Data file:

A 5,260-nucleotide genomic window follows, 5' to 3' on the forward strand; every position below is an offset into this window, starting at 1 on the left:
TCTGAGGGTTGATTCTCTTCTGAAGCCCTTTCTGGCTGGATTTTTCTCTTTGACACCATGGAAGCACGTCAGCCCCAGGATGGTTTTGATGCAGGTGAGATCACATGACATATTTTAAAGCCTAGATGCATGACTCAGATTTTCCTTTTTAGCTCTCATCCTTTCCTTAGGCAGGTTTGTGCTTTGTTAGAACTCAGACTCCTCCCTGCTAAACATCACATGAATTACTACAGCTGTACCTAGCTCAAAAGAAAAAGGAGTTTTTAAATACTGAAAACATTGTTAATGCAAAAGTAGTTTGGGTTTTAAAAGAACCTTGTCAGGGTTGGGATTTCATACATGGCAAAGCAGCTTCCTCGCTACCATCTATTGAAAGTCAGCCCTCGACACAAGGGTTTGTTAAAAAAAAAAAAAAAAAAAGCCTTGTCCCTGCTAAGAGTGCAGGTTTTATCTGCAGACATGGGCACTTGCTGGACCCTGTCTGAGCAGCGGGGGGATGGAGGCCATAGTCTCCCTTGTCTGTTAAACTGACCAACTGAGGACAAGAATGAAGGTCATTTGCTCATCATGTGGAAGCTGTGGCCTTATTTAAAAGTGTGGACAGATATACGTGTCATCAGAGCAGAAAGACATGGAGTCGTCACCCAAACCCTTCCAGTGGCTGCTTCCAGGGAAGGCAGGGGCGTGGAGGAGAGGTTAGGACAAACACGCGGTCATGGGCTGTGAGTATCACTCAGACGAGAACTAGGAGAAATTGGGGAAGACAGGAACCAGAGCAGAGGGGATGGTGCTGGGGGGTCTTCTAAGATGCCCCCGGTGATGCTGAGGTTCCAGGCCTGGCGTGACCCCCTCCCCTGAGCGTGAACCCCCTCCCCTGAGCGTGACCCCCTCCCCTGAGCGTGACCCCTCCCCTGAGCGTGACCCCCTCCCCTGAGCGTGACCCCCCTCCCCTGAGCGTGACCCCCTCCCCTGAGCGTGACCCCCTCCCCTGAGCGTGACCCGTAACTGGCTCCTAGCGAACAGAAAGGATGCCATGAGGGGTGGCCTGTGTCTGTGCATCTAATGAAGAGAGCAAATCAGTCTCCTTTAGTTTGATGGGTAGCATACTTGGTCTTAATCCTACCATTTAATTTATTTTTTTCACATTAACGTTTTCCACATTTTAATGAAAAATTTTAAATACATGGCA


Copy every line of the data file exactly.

A 5,260-nucleotide genomic window follows, 5' to 3' on the forward strand; every position below is an offset into this window, starting at 1 on the left:
TCTGAGGGTTGATTCTCTTCTGAAGCCCTTTCTGGCTGGATTTTTCTCTTTGACACCATGGAAGCACGTCAGCCCCAGGATGGTTTTGATGCAGGTGAGATCACATGACATATTTTAAAGCCTAGATGCATGACTCAGATTTTCCTTTTTAGCTCTCATCCTTTCCTTAGGCAGGTTTGTGCTTTGTTAGAACTCAGACTCCTCCCTGCTAAACATCACATGAATTACTACAGCTGTACCTAGCTCAAAAGAAAAAGGAGTTTTTAAATACTGAAAACATTGTTAATGCAAAAGTAGTTTGGGTTTTAAAAGAACCTTGTCAGGGTTGGGATTTCATACATGGCAAAGCAGCTTCCTCGCTACCATCTATTGAAAGTCAGCCCTCGACACAAGGGTTTGTTAAAAAAAAAAAAAAAAAAAGCCTTGTCCCTGCTAAGAGTGCAGGTTTTATCTGCAGACATGGGCACTTGCTGGACCCTGTCTGAGCAGCGGGGGGATGGAGGCCATAGTCTCCCTTGTCTGTTAAACTGACCAACTGAGGACAAGAATGAAGGTCATTTGCTCATCATGTGGAAGCTGTGGCCTTATTTAAAAGTGTGGACAGATATACGTGTCATCAGAGCAGAAAGACATGGAGTCGTCACCCAAACCCTTCCAGTGGCTGCTTCCAGGGAAGGCAGGGGCGTGGAGGAGAGGTTAGGACAAACACGCGGTCATGGGCTGTGAGTATCACTCAGACGAGAACTAGGAGAAATTGGGGAAGACAGGAACCAGAGCAGAGGGGATGGTGCTGGGGGGTCTTCTAAGATGCCCCCGGTGATGCTGAGGTTCCAGGCCTGGCGTGACCCCCTCCCCTGAGCGTGAACCCCCTCCCCTGAGCGTGACCCCCTCCCCTGAGCGTGACCCCTCCCCTGAGCGTGACCCCCTCCCCTGAGCGTGACCCCCCTCCCCTGAGCGTGACCCCCTCCCCTGAGCGTGACCCCCTCCCCTGAGCGTGACCCGTAACTGGCTCCTAGCGAACAGAAAGGATGCCATGAGGGGTGGCCTGTGTCTGTGCATCTAATGAAGAGAGCAAATCAGTCTCCTTTAGTTTGATGGGTAGCATACTTGGTCTTAATCCTACCATTTAATTTATTTTTTTCACATTAACGTTTTCCACATTTTAATGAAAAATTTTAAATACATGGCA